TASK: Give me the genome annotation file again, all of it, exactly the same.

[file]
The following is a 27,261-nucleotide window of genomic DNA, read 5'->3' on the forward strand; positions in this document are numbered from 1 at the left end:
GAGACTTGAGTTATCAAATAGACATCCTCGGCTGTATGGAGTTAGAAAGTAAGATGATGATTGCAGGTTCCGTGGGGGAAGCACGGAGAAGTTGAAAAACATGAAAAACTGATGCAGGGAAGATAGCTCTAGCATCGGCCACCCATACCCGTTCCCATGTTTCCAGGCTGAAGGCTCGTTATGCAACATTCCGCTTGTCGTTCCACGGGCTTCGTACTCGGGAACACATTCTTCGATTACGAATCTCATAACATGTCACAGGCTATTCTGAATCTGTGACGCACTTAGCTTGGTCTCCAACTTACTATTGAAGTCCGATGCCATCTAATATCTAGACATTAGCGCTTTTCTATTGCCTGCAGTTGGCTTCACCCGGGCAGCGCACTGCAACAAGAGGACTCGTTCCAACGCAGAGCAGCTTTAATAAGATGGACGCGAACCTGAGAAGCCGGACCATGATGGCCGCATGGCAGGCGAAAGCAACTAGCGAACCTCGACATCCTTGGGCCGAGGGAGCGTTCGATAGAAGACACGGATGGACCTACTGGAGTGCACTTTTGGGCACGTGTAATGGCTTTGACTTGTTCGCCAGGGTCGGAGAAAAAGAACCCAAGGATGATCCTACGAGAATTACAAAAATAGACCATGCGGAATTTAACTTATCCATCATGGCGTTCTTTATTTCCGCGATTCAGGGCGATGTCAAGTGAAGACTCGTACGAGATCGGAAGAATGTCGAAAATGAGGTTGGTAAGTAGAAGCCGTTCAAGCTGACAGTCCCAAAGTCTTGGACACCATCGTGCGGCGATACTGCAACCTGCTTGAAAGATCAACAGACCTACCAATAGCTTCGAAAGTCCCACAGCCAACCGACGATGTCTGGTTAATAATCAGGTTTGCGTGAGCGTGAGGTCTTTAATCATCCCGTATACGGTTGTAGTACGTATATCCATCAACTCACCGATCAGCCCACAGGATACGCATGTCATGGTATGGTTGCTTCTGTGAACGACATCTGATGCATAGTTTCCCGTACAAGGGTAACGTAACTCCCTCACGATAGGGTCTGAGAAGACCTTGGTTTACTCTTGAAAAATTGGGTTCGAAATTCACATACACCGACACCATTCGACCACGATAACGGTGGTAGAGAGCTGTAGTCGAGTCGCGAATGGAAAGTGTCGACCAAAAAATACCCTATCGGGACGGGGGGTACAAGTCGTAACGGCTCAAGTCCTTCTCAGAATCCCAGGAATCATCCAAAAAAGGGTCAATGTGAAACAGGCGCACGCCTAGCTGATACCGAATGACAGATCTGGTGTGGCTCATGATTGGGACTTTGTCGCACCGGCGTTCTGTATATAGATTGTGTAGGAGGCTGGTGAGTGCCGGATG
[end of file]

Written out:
The following is a 27,261-nucleotide window of genomic DNA, read 5'->3' on the forward strand; positions in this document are numbered from 1 at the left end:
GAGACTTGAGTTATCAAATAGACATCCTCGGCTGTATGGAGTTAGAAAGTAAGATGATGATTGCAGGTTCCGTGGGGGAAGCACGGAGAAGTTGAAAAACATGAAAAACTGATGCAGGGAAGATAGCTCTAGCATCGGCCACCCATACCCGTTCCCATGTTTCCAGGCTGAAGGCTCGTTATGCAACATTCCGCTTGTCGTTCCACGGGCTTCGTACTCGGGAACACATTCTTCGATTACGAATCTCATAACATGTCACAGGCTATTCTGAATCTGTGACGCACTTAGCTTGGTCTCCAACTTACTATTGAAGTCCGATGCCATCTAATATCTAGACATTAGCGCTTTTCTATTGCCTGCAGTTGGCTTCACCCGGGCAGCGCACTGCAACAAGAGGACTCGTTCCAACGCAGAGCAGCTTTAATAAGATGGACGCGAACCTGAGAAGCCGGACCATGATGGCCGCATGGCAGGCGAAAGCAACTAGCGAACCTCGACATCCTTGGGCCGAGGGAGCGTTCGATAGAAGACACGGATGGACCTACTGGAGTGCACTTTTGGGCACGTGTAATGGCTTTGACTTGTTCGCCAGGGTCGGAGAAAAAGAACCCAAGGATGATCCTACGAGAATTACAAAAATAGACCATGCGGAATTTAACTTATCCATCATGGCGTTCTTTATTTCCGCGATTCAGGGCGATGTCAAGTGAAGACTCGTACGAGATCGGAAGAATGTCGAAAATGAGGTTGGTAAGTAGAAGCCGTTCAAGCTGACAGTCCCAAAGTCTTGGACACCATCGTGCGGCGATACTGCAACCTGCTTGAAAGATCAACAGACCTACCAATAGCTTCGAAAGTCCCACAGCCAACCGACGATGTCTGGTTAATAATCAGGTTTGCGTGAGCGTGAGGTCTTTAATCATCCCGTATACGGTTGTAGTACGTATATCCATCAACTCACCGATCAGCCCACAGGATACGCATGTCATGGTATGGTTGCTTCTGTGAACGACATCTGATGCATAGTTTCCCGTACAAGGGTAACGTAACTCCCTCACGATAGGGTCTGAGAAGACCTTGGTTTACTCTTGAAAAATTGGGTTCGAAATTCACATACACCGACACCATTCGACCACGATAACGGTGGTAGAGAGCTGTAGTCGAGTCGCGAATGGAAAGTGTCGACCAAAAAATACCCTATCGGGACGGGGGGTACAAGTCGTAACGGCTCAAGTCCTTCTCAGAATCCCAGGAATCATCCAAAAAAGGGTCAATGTGAAACAGGCGCACGCCTAGCTGATACCGAATGACAGATCTGGTGTGGCTCATGATTGGGACTTTGTCGCACCGGCGTTCTGTATATAGATTGTGTAGGAGGCTGGTGAGTGCCGGATG